Definitions

from Wiktionary, Creative Commons Attribution/Share-Alike License

  • n. Speaking, utterance, the producing of words or speech.
  • n. The relative time value of a minim to a semibreve in mediaeval music.
  • n. Production, bringing forth.
  • n. The production or emission of the logos or divine word.

from the GNU version of the Collaborative International Dictionary of English

  • n. The act of prolating or pronouncing; utterance; pronunciation.
  • n. The act of deferring; delay.
  • n. A mediæval method of determining of the proportionate duration of semibreves and minims.

from The Century Dictionary and Cyclopedia

  • n. Bringing forth; utterance; pronunciation.
  • n. Delivery; measure; tune.
  • n. The act of deferring; delay.
  • n. In medieval music, a method of subdividing the semibreve into minims — that is, rhythmical subdivision.

Etymologies

From Latin prolationem, from the past participle stem of proferre ‘bring forward, produce’. (Wiktionary)

Examples

  • They had the eternity from one word, and the prolation, the emanation from another word.

    A Philosophical Dictionary

  • The like also would he doe in words of different Languages, and of hard and difficult prolation, to any number whatsoever: but that which was most strange, and very rare in him, was his way of writing, which something like the _Chineses_, was from the top of the page to the bottom: the manner thus.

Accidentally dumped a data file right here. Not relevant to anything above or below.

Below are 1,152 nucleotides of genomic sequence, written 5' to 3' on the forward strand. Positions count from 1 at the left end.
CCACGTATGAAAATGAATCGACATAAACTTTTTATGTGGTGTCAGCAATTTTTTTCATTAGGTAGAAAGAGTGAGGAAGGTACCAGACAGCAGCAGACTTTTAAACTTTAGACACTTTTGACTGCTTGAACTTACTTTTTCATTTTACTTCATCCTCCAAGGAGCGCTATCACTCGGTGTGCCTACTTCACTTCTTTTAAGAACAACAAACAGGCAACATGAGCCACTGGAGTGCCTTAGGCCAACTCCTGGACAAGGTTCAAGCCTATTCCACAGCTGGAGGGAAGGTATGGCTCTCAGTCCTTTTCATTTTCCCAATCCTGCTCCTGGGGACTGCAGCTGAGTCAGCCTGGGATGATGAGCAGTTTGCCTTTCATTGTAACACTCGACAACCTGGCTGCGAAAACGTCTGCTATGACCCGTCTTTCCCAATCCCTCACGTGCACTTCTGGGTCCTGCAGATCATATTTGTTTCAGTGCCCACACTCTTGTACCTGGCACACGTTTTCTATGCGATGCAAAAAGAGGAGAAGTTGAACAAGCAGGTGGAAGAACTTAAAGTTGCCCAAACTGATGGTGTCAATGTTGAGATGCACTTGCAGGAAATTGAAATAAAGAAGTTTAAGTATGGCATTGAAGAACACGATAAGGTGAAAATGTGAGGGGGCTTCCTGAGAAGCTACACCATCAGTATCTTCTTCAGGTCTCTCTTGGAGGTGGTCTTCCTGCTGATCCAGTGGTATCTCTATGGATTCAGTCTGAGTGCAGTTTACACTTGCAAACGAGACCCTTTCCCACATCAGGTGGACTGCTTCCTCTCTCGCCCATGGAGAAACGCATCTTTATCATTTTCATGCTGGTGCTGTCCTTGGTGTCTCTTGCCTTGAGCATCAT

Characters from 17th Century Histories and Chronicles

  • But at least Novatian has the merit of not identifying the Word with the Father, nor Sonship with the prolation of the Word for the purpose of Creation, for He plainly teaches the eternal generation.

    The Catholic Encyclopedia, Volume 11: New Mexico-Philip

  • Secondly, because at the prolation and repetition of this canticle, that tribulation ceased.

    The Golden Legend, vol. 1

  • In treating on the letters, I shall not, like some other grammarians, inquire into the original of their form, as an antiquarian; nor into their formation and prolation by the organs of speech, as a mechanick, anatomist, or physiologist; nor into the properties and gradation of sounds, or the elegance or harshness of particular combinations, as a writer of universal and transcendental grammar.

    A Grammar of the English Tongue

  • A] prolation of m "" Hezekiah Vshe '' m '"Thomas Lake &. m'"

    Suffolk deeds

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